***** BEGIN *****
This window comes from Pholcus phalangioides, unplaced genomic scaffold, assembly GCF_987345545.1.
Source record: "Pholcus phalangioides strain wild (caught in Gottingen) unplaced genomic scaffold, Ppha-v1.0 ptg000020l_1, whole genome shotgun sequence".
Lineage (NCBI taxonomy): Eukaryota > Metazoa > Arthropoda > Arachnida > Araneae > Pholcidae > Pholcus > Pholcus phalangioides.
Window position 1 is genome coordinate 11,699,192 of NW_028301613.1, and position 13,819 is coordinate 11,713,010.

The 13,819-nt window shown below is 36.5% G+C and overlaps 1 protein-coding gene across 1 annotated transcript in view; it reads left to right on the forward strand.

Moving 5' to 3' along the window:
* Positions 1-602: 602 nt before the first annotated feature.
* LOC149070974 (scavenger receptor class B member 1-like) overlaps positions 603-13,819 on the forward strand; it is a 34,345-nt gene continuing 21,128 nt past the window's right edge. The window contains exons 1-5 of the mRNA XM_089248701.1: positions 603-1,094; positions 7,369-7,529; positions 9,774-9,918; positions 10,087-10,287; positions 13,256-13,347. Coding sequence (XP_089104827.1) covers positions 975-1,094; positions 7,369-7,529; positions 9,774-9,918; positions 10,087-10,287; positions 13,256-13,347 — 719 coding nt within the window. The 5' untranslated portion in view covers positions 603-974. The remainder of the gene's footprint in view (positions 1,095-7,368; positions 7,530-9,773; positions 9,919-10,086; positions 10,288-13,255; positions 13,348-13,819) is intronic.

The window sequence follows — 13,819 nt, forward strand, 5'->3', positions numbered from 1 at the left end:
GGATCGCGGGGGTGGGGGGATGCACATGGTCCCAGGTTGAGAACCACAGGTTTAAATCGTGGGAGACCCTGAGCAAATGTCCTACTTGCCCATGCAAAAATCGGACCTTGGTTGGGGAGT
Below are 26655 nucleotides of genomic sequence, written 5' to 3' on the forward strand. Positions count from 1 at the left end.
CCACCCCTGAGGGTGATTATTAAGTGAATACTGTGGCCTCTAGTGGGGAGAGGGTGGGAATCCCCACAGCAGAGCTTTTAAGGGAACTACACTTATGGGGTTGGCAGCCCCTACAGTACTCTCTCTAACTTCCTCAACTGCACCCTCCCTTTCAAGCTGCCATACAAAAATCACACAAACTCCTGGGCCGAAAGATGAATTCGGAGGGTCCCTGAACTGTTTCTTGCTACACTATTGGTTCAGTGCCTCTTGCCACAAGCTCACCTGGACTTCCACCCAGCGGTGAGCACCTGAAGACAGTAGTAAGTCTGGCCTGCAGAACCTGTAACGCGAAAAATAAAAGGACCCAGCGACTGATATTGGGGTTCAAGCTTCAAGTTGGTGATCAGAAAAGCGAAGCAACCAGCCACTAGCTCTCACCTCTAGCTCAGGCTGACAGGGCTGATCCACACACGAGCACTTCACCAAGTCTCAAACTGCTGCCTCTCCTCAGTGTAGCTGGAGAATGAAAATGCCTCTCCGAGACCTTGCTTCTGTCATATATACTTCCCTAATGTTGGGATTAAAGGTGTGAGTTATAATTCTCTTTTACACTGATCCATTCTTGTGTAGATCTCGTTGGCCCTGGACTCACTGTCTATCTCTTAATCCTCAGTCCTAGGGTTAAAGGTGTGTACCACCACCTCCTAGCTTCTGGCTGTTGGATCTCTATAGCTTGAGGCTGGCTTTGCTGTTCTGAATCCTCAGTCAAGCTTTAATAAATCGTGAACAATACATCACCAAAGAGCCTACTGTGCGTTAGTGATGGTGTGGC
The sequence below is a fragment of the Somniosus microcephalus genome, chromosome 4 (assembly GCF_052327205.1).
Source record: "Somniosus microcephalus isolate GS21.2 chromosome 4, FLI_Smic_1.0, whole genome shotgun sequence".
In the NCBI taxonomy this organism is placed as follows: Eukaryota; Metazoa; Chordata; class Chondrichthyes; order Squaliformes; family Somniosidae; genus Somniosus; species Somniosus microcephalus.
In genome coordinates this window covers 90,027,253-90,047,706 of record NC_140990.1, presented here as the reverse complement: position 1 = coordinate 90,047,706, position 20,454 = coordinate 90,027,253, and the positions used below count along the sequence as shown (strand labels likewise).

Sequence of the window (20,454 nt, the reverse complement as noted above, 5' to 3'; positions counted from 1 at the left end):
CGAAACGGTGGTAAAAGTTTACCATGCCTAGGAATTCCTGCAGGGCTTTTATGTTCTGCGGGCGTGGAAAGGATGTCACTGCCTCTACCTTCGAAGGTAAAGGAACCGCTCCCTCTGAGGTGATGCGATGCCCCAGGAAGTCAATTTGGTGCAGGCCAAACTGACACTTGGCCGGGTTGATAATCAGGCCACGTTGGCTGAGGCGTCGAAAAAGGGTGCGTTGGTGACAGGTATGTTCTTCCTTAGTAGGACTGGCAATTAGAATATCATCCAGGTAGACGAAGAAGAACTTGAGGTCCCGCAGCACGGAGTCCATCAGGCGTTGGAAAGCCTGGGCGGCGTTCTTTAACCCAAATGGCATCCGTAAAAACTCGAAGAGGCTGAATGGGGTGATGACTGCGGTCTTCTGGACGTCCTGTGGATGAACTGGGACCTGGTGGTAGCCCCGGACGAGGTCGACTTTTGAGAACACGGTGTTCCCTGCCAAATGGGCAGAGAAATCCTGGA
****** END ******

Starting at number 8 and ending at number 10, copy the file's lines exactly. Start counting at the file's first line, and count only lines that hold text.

* LOC149070974 (scavenger receptor class B member 1-like) overlaps positions 603-13,819 on the forward strand; it is a 34,345-nt gene continuing 21,128 nt past the window's right edge. The window contains exons 1-5 of the mRNA XM_089248701.1: positions 603-1,094; positions 7,369-7,529; positions 9,774-9,918; positions 10,087-10,287; positions 13,256-13,347. Coding sequence (XP_089104827.1) covers positions 975-1,094; positions 7,369-7,529; positions 9,774-9,918; positions 10,087-10,287; positions 13,256-13,347 — 719 coding nt within the window. The 5' untranslated portion in view covers positions 603-974. The remainder of the gene's footprint in view (positions 1,095-7,368; positions 7,530-9,773; positions 9,919-10,086; positions 10,288-13,255; positions 13,348-13,819) is intronic.

The window sequence follows — 13,819 nt, forward strand, 5'->3', positions numbered from 1 at the left end:
GGATCGCGGGGGTGGGGGGATGCACATGGTCCCAGGTTGAGAACCACAGGTTTAAATCGTGGGAGACCCTGAGCAAATGTCCTACTTGCCCATGCAAAAATCGGACCTTGGTTGGGGAGT